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Criminal Legal Aid: if you’ve been charged with a crime

Criminal Legal Aid

Qualifying for Criminal Legal Aid

Legal Services Act 2011, s 8

Whether you’re granted Legal Aid for a criminal case will depend on:

  • whether you can afford a lawyer (see: “Financial eligibility for Legal Aid”), and
  • the seriousness of the offence you’ve been charged with, and other special factors about your case (see below).

Seriousness of the offence

Legal Services Act 2011, s 8(1)(c), 8(2)

Applications for criminal Legal Aid are divided into two types, which involve how serious the charge is:

  • Six months jail or more – If you can’t afford a lawyer (based on the above calculation), you’ll automatically qualify for Legal Aid if the maximum prison term for the offence is six months or more.
  • Less serious offences – You usually can’t get Legal Aid for less serious offences, like most traffic offences and minor offences like disorderly behaviour. But you may still qualify if:
    • there’s a real likelihood you’ll be jailed if you’re convicted
    • you’ve got a criminal record, which could make it more likely you’ll be jailed
    • your case is very complicated, or there’s a significant legal question involved
    • you face a special barrier or disability, like difficulties with reading or writing, or a mental illness.

Note: It may be worth applying for Legal Aid if you’re a first-time offender charged with a less serious offence, and you want to avoid a conviction by applying for a discharge without conviction or negotiating with the police about getting diversion.

Legal Services Act 2011, s 6

You can apply to get criminal Legal Aid if you’ve been charged with or convicted of a criminal offence. Criminal Legal Aid is usually only granted for more serious charges, where prison time is one of the possible sentences for the offence.

Criminal Legal Aid is also available for some Parole Board hearings, or to appeal a Parole Board decision to the High Court.

You don’t have to be a New Zealand citizen, or be living in New Zealand permanently, to qualify for criminal Legal Aid.

Note: Criminal Legal Aid doesn’t cover Youth Court cases – instead the Youth Court will appoint a free lawyer called a “Youth Advocate” to represent you if you don’t have your own lawyer. For more information on going through Youth Court, visit the Youth Justice website: youthlaw.co.nz.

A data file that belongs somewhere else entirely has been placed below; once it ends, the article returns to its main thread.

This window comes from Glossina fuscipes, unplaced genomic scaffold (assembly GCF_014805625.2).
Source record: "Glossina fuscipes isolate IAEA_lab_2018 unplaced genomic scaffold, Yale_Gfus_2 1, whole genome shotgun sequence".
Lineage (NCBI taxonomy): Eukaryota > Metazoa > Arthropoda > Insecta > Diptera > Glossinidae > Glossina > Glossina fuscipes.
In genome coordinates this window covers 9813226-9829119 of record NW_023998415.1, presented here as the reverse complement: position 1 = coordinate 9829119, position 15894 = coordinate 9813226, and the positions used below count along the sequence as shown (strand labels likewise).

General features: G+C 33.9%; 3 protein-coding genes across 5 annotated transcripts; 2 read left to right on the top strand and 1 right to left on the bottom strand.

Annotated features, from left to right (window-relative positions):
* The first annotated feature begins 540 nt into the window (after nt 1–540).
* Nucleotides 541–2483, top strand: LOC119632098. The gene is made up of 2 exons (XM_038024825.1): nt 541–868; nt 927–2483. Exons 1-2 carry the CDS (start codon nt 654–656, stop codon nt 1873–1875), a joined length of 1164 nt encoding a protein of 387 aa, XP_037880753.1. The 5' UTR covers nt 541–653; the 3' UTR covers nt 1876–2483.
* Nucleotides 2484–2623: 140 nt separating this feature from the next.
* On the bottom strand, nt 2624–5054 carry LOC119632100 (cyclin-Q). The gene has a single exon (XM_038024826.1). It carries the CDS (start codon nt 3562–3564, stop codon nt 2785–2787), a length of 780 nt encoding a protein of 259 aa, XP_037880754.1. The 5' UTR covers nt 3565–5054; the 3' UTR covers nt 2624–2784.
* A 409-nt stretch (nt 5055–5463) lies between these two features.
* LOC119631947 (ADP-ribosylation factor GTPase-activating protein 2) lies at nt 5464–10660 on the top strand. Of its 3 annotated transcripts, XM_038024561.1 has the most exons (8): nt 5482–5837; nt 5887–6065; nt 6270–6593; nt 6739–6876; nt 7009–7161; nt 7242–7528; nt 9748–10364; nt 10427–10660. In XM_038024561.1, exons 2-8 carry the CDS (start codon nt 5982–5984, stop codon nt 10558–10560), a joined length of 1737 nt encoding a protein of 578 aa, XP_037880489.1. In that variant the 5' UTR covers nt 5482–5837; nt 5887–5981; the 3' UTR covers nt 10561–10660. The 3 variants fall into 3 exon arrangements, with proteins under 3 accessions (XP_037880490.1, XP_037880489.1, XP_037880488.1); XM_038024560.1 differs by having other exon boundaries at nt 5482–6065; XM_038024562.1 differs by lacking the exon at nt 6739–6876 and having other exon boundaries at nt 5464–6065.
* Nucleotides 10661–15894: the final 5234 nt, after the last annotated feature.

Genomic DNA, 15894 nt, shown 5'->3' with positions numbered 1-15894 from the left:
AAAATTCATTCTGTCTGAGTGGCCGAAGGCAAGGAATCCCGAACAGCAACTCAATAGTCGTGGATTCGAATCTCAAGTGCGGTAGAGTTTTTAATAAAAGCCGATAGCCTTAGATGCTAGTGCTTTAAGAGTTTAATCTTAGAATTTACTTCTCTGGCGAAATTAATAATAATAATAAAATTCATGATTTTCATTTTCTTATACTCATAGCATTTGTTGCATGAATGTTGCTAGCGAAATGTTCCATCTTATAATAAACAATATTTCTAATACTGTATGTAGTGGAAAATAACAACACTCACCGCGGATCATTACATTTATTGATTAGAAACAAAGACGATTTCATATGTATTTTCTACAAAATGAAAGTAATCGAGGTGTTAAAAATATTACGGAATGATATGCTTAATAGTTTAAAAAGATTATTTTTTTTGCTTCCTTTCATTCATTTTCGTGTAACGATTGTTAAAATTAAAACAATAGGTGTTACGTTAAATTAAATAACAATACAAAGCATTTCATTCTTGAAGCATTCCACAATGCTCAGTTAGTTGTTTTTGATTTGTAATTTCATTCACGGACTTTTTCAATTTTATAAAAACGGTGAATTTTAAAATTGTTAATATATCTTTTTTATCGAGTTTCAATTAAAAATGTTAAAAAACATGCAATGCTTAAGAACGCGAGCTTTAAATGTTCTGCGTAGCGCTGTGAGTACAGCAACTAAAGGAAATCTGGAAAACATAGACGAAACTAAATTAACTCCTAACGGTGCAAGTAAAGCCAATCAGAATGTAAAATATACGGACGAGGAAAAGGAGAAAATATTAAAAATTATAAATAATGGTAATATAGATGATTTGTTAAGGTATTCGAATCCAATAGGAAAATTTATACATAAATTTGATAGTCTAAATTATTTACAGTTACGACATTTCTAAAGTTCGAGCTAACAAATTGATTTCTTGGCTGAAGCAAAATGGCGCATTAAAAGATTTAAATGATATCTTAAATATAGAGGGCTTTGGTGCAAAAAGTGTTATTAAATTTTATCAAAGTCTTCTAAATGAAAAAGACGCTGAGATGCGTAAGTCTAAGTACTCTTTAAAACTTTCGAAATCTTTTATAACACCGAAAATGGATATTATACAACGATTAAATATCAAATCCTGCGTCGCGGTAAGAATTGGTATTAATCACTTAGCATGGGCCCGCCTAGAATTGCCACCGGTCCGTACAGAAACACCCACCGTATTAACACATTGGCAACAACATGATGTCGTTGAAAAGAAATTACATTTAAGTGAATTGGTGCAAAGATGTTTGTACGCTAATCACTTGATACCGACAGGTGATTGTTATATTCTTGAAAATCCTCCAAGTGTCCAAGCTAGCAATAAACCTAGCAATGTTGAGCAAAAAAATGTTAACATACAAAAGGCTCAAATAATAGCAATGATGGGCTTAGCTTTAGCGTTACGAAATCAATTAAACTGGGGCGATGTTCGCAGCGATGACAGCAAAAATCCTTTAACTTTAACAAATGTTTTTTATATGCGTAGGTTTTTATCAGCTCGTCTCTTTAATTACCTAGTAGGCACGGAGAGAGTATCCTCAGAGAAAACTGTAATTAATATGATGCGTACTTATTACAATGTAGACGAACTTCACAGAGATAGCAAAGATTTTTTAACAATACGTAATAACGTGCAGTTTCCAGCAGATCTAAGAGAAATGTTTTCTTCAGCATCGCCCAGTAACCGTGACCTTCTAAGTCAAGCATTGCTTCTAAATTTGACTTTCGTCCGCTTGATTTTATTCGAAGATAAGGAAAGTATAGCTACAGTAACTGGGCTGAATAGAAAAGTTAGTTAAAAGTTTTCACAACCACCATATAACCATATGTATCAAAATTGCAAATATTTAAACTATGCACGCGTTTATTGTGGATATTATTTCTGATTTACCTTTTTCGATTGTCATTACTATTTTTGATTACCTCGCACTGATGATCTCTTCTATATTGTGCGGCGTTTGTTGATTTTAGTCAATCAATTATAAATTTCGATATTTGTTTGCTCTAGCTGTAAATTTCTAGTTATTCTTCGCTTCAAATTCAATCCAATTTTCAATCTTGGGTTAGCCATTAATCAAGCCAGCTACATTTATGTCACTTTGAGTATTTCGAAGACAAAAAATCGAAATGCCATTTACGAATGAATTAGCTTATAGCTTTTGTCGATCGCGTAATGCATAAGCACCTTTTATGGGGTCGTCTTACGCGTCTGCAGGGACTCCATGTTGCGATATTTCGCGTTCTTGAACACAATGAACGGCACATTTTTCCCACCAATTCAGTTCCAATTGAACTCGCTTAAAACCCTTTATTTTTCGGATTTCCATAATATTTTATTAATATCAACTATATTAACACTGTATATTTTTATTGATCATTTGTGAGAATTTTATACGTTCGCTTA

You can apply as soon as you’ve been charged with a crime or been sent a summons to appear in court, or you can wait for your first day in court and get help from a Duty Lawyer (see: “How do I apply for criminal Legal Aid?” below).

Criminal Legal Aid is available for all the different stages of a criminal case, including:

  • for legal advice at the start about whether to plead guilty or not guilty
  • for bail issues
  • to defend the charges against you in a trial
  • to prepare a “plea in mitigation” – this is where your lawyer tells the judge about any special circumstances that should be taken into account when you’re sentenced (see: “Sentencing”)
  • to appeal against a conviction (the decision to find you guilty)
  • to appeal against a sentence (for example, if you’ve been sentenced to jail and you think it should have been a community-based sentence, like supervision).

Applying for criminal legal aid

You can ask a Duty Lawyer or the criminal Registrar to help you fill out the application form to get criminal Legal Aid. It’s particularly helpful to get a lawyer to help with the sections: “Other financial information” and “Criminal charges” on page 4 of the application form.

You can also contact the Legal Aid office for help directly. The Legal Aid Services contact details can be found on the Ministry of Justice website, or you can call 0800 253 425.